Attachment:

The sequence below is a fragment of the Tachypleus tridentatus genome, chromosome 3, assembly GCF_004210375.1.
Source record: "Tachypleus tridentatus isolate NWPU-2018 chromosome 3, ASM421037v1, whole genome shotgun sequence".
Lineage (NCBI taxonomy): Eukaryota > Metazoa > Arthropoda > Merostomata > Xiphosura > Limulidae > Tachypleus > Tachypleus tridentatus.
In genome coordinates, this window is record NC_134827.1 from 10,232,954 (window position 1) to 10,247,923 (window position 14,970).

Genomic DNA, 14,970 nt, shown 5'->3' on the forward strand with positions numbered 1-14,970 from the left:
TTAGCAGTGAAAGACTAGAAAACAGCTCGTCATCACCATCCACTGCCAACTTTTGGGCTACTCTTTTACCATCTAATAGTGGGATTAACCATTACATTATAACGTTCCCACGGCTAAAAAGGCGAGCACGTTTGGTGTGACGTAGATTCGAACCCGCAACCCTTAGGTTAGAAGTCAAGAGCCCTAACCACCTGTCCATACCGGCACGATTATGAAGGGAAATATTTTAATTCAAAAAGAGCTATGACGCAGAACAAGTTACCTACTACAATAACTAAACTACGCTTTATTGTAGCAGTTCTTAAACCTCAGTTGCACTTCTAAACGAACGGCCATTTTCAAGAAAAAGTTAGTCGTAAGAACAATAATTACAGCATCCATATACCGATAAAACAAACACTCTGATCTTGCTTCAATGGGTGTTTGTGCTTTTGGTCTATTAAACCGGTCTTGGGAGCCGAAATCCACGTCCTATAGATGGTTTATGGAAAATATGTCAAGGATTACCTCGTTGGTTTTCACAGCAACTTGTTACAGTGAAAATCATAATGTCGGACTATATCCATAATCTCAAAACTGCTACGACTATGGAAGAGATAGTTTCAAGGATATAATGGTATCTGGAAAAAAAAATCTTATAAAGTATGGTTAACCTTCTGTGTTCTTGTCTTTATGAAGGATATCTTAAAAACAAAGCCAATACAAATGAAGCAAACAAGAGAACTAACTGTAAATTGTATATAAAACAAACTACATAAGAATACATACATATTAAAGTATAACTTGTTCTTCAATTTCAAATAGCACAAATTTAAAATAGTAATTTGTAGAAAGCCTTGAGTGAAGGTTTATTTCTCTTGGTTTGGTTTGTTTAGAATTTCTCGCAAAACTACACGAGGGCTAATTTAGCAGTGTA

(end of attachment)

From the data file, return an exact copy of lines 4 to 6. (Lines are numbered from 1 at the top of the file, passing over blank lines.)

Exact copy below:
In genome coordinates, this window is record NC_134827.1 from 10,232,954 (window position 1) to 10,247,923 (window position 14,970).

Genomic DNA, 14,970 nt, shown 5'->3' on the forward strand with positions numbered 1-14,970 from the left:
TTAGCAGTGAAAGACTAGAAAACAGCTCGTCATCACCATCCACTGCCAACTTTTGGGCTACTCTTTTACCATCTAATAGTGGGATTAACCATTACATTATAACGTTCCCACGGCTAAAAAGGCGAGCACGTTTGGTGTGACGTAGATTCGAACCCGCAACCCTTAGGTTAGAAGTCAAGAGCCCTAACCACCTGTCCATACCGGCACGATTATGAAGGGAAATATTTTAATTCAAAAAGAGCTATGACGCAGAACAAGTTACCTACTACAATAACTAAACTACGCTTTATTGTAGCAGTTCTTAAACCTCAGTTGCACTTCTAAACGAACGGCCATTTTCAAGAAAAAGTTAGTCGTAAGAACAATAATTACAGCATCCATATACCGATAAAACAAACACTCTGATCTTGCTTCAATGGGTGTTTGTGCTTTTGGTCTATTAAACCGGTCTTGGGAGCCGAAATCCACGTCCTATAGATGGTTTATGGAAAATATGTCAAGGATTACCTCGTTGGTTTTCACAGCAACTTGTTACAGTGAAAATCATAATGTCGGACTATATCCATAATCTCAAAACTGCTACGACTATGGAAGAGATAGTTTCAAGGATATAATGGTATCTGGAAAAAAAAATCTTATAAAGTATGGTTAACCTTCTGTGTTCTTGTCTTTATGAAGGATATCTTAAAAACAAAGCCAATACAAATGAAGCAAACAAGAGAACTAACTGTAAATTGTATATAAAACAAACTACATAAGAATACATACATATTAAAGTATAACTTGTTCTTCAATTTCAAATAGCACAAATTTAAAATAGTAATTTGTAGAAAGCCTTGAGTGAAGGTTTATTTCTCTTGGTTTGGTTTGTTTAGAATTTCTCGCAAAACTACACGAGGGCTAATTTAGCAGTGTA